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DeForest Kelley Up Close and Personal: A Harvest of Memories from the Fan Who Knew Him Best Paperback – December 23, 2015
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"Rebound" by Kwame Alexander
Don't miss best-selling author Kwame Alexander's "Rebound," a new companion novel to his Newbery Award-winner, "The Crossover,"" illustrated with striking graphic novel panels. Pre-order today
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About the Author
Author Kristine M. Smith has been a fan of DeForest Kelley for more than five decades. She has also meandered among his fans at numerous conventions and at individual and collective ceremonies honoring him and Star Trek. She writes: “I have witnessed first-hand the enormous love and the respect people have for De. And I continue to see how people have remained enchanted with him, even following his passing in 1999. Millions of people were immediately and acutely affected by his unanticipated death. Tens of thousands of them expressed outright anguish; feelings akin to losing one’s best friend or a family member. A single, cursory visit to just one of numerous DeForest Kelley websites (national and international) proves the veracity of this declaration. “Categorically and undeniably, De became—and will endure as—one of the most-loved and best-remembered personalities in the world. His Dr. McCoy is at the heart of Star Trek’s mythology, and Trek is a tenacious mythology which will last, in all likelihood, until the day humans forget how to aspire to a higher standard for themselves and their progeny. “De was my friend, but he was also my hero—one of very few heroes whose durability was sorely tested, yet found to be utterly reliable. I wrote this book to show how deeply De influenced my life and to remind you, his fans and friends, how seamlessly and comfortably he fitted into yours. “I undertook this endeavor for the millions of fans who never had the pleasure of meeting De ‘up close and personal.’ My sincerest goal for this book is that it will validate every intuition you ever had about DeForest Kelley being one of Hollywood’s ‘good guys.’” Kris’s freelance writing career was launched by DeForest Kelley in 1969. It was Kelley and his wife Carolyn who encouraged Kris to try Hollywood on for size, which she did from 1989 to 2003. Kris served as Mr. Kelley’s personal assistant and caregiver during the final months of his life and presented heartfelt sentiments about her mentor at Paramount Studios' memorial service for him in 1999. She has written two books about him.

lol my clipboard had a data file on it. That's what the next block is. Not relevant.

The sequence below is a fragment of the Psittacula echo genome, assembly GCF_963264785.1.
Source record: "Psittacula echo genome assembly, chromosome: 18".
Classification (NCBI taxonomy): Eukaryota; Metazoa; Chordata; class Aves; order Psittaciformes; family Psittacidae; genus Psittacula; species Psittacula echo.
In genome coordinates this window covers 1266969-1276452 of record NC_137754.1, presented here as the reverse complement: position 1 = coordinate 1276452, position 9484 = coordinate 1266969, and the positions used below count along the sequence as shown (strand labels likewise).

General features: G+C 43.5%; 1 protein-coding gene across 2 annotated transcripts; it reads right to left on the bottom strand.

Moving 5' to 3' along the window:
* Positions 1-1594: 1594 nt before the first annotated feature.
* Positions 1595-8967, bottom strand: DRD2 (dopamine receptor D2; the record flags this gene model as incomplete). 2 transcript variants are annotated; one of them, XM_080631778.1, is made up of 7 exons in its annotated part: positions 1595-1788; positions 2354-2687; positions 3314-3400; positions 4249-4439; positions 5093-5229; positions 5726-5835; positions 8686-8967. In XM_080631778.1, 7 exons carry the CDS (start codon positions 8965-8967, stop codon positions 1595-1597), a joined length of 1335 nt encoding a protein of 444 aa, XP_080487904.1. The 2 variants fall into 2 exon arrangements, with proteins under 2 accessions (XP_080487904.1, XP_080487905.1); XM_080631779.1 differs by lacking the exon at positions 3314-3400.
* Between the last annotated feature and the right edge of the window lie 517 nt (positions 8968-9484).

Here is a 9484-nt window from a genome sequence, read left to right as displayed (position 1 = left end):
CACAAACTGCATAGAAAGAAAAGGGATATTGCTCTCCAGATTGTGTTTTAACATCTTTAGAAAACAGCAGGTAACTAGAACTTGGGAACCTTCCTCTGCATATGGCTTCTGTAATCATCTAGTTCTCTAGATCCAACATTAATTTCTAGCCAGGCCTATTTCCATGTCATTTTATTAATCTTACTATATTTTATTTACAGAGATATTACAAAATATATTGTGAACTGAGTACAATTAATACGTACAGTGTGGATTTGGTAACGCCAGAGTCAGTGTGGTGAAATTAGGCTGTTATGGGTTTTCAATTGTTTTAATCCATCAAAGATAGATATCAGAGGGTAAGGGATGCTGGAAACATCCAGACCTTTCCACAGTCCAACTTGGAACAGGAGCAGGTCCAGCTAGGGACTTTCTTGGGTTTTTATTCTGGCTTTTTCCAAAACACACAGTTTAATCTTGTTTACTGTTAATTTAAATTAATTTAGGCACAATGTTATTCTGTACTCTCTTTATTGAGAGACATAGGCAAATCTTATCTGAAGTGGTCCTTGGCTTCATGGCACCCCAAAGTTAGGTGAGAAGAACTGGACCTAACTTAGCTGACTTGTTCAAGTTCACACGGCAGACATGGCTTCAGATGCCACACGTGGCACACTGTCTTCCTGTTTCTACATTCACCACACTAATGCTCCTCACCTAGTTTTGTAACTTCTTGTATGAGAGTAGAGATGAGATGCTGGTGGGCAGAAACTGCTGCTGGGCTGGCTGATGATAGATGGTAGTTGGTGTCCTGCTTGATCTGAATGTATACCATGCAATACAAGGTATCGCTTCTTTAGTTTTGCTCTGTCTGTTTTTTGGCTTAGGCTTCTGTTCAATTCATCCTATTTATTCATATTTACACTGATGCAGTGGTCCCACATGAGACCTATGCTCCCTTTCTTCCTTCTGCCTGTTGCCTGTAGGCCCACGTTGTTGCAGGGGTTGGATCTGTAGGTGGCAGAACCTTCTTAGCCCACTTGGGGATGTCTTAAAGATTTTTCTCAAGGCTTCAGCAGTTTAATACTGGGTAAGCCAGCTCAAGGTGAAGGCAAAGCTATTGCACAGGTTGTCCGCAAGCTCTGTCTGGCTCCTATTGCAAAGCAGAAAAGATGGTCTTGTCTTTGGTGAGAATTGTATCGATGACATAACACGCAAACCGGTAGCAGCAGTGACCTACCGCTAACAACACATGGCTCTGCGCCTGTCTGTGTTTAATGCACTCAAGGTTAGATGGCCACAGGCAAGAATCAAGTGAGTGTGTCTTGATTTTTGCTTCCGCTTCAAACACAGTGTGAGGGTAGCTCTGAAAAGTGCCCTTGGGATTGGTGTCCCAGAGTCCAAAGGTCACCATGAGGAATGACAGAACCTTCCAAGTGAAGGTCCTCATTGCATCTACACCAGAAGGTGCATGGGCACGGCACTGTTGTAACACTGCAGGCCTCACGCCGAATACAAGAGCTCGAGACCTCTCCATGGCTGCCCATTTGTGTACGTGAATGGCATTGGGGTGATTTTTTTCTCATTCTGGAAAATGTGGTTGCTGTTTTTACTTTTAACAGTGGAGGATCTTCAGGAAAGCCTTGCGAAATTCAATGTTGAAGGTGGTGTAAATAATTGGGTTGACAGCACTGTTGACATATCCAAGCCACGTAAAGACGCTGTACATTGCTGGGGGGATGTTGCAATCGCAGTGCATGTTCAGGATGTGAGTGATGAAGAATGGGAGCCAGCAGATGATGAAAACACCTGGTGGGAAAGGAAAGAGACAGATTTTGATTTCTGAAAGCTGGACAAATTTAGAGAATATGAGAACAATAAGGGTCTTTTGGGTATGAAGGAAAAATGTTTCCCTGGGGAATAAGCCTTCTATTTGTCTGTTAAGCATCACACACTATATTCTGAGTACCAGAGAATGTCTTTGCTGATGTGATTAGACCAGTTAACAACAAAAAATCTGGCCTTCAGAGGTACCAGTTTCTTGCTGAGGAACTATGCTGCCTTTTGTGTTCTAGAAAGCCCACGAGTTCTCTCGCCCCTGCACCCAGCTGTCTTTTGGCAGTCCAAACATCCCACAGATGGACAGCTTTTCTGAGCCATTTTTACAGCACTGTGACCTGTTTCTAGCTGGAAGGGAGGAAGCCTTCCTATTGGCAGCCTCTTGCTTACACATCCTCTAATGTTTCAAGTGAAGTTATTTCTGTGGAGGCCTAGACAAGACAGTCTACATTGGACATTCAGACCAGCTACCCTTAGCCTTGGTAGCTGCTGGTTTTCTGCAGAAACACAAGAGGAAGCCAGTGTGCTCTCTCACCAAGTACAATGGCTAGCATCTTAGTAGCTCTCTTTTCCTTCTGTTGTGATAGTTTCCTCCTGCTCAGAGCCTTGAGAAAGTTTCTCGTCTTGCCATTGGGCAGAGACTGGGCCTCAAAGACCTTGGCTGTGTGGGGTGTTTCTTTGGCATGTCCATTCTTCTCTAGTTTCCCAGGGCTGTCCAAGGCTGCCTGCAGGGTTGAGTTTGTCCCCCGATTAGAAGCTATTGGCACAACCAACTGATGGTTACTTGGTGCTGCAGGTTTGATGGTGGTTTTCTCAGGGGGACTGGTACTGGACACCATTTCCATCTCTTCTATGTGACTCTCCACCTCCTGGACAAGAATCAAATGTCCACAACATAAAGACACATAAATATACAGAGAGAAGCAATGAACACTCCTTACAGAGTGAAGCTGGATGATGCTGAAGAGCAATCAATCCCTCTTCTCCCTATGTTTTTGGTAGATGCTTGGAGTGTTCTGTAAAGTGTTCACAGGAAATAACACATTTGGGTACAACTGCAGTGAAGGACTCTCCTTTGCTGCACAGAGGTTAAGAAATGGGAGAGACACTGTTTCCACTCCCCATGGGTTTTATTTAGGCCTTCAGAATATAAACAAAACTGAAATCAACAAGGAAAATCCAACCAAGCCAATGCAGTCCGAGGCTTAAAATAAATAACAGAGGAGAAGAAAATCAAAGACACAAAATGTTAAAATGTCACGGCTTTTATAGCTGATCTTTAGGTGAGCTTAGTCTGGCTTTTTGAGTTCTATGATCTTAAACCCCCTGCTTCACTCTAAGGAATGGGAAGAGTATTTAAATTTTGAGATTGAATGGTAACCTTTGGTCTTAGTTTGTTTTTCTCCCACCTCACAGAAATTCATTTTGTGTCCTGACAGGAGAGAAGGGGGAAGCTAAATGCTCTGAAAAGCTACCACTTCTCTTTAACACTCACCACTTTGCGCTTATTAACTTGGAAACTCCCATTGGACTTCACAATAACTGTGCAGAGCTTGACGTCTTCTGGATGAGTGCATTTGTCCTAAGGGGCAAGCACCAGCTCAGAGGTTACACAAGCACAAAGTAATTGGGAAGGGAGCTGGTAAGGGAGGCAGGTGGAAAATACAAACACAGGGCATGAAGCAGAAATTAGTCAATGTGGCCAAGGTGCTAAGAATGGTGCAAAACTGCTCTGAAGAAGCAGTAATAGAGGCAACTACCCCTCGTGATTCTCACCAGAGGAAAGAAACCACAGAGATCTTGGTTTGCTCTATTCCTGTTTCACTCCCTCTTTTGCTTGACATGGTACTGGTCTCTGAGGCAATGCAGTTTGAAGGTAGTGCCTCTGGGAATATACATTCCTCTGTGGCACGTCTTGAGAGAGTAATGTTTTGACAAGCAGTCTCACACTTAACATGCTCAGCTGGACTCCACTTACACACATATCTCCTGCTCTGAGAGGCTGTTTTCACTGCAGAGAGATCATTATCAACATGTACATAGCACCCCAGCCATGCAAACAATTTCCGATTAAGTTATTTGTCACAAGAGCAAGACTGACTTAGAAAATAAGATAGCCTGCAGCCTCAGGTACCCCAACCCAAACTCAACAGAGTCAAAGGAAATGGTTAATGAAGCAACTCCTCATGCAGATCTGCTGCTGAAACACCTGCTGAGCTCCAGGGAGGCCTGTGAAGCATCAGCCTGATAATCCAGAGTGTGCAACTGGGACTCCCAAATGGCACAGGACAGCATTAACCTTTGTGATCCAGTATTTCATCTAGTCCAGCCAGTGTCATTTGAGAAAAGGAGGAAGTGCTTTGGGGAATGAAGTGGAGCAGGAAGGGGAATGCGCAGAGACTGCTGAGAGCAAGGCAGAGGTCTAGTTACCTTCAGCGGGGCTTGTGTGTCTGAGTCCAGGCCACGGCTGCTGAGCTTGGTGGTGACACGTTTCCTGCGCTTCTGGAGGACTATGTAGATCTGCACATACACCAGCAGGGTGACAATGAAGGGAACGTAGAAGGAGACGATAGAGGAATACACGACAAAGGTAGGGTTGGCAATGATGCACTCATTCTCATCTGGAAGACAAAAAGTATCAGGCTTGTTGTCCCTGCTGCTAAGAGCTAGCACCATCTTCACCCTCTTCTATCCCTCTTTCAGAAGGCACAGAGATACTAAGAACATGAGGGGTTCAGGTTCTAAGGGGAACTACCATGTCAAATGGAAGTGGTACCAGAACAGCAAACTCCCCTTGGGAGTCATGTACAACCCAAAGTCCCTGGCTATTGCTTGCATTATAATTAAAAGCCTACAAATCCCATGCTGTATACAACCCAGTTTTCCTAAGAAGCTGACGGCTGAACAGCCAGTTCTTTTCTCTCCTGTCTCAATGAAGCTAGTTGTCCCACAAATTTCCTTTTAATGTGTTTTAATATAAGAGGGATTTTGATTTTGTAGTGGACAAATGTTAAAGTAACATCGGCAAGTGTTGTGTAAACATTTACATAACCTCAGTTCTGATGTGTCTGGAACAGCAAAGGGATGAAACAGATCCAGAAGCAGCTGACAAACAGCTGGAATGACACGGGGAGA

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What this book is about is how a young woman met her idol and, without pushing the issue, became friends with Mr. Kelley and his wife, Carolyn; a friendship that lasted for over 30 years.